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Gender activists sound the alarm: Pregnant women less politically engaged

Children are more important than politics for parents of young children – a problem for gender advocates, who note that mothers' political interest in particular declines during pregnancy and the first years of childhood.

Published: June 16, 2022, 9:40 am

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    The interest of first-time parents and especially mothers in politics decreases with pregnancy and subsequent parenthood. Researchers at the University of Gothenburg have discovered this. For most people, it is probably not very surprising, but according to researchers, it is a problem.

    It is claimed that this fact contributed to “cementing gender differences” between men’s and women’s political involvement. However, the researchers do not present an answer as to what to do about parents’ care of young children taking up time from politics and community involvement.

    In a study at the University of Gothenburg, a group of researchers led by political scientist Elin Naurin followed over 2 000 first-time parents using a web panel, with which they measured the first-time parents’ political commitment and interest beginning before pregnancy, then through pregnancy to continue following the subjects until the children reach the age of four.

    The commitment has been defined by the academics on the basis of how often the first-time parents share political messages online, discuss politics, try to influence politics and seek political information in general.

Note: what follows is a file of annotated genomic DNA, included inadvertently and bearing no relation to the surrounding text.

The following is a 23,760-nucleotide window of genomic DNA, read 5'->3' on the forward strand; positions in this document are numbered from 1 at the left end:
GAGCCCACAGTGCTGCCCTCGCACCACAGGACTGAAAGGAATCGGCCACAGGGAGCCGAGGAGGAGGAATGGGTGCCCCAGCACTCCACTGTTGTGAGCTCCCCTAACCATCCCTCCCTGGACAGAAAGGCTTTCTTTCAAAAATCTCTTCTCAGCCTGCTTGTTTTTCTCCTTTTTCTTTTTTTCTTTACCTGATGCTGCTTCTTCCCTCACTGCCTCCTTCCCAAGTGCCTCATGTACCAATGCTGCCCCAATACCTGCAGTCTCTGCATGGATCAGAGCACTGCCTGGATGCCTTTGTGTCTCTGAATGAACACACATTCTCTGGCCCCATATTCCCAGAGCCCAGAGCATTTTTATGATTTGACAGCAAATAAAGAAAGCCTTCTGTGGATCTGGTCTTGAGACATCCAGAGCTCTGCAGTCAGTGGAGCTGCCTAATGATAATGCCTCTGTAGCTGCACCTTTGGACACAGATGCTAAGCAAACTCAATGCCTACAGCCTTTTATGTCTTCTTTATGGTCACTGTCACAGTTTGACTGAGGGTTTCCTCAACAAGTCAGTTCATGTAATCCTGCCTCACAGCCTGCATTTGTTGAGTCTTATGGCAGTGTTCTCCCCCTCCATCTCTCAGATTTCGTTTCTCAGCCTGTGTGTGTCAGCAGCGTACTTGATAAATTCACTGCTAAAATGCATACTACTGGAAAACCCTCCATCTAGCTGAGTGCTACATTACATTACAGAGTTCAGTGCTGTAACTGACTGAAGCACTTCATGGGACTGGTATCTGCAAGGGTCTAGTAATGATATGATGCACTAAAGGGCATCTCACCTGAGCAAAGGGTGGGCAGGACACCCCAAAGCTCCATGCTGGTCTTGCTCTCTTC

Not particularly unexpectedly, the leader of the research group, political science professor Elin Naurin, stated that community involvement and politics fall into the background of an overwhelming majority of parents of young children, including fathers, but that this is even more clearly expressed by mothers.

    In a press release, Naurin said: “Even if some individual effects are small, it is clear that everyone is moving in the same direction, which confirms the image that pregnancy and early parenthood are a period in life when women take a step back from their community involvement.”

    In the study, it has since been seen that the fathers’ interest in politics, both to get involved and to seek political information, recovered faster than for the mothers. When the child was between two and four years old, the fathers’ political interest had returned to about the same level as before their partner became pregnant. For women, however, interest in politics continued to be low, which research leader Elin Naurin considers problematic.

    “It is clear that women’s political involvement is affected. Above all, it is about the time they spend reading about or discussing politics, but pregnant women also tend to think that politics is less important,” Naurin explained in the press release.

    Another detail that researchers at the University of Gothenburg considered “worrying” was that as women’s interest in politics may increase again, they tend to be involved in issues that are related to children’s upbringing environments and the like.

    “The only indicator where the pregnant women within four years have found their way back to their previous level of political commitment is the behavior to try to change politically, and even here parenthood is clearly reflected in the fact that it is usually about childcare or school,” said Naurin.

    However, the researchers do not present any concrete suggestions on what to do about the fact that pregnancy and parenthood are more important to mothers than politics and that their later political involvement revolves around their children’s well-being.

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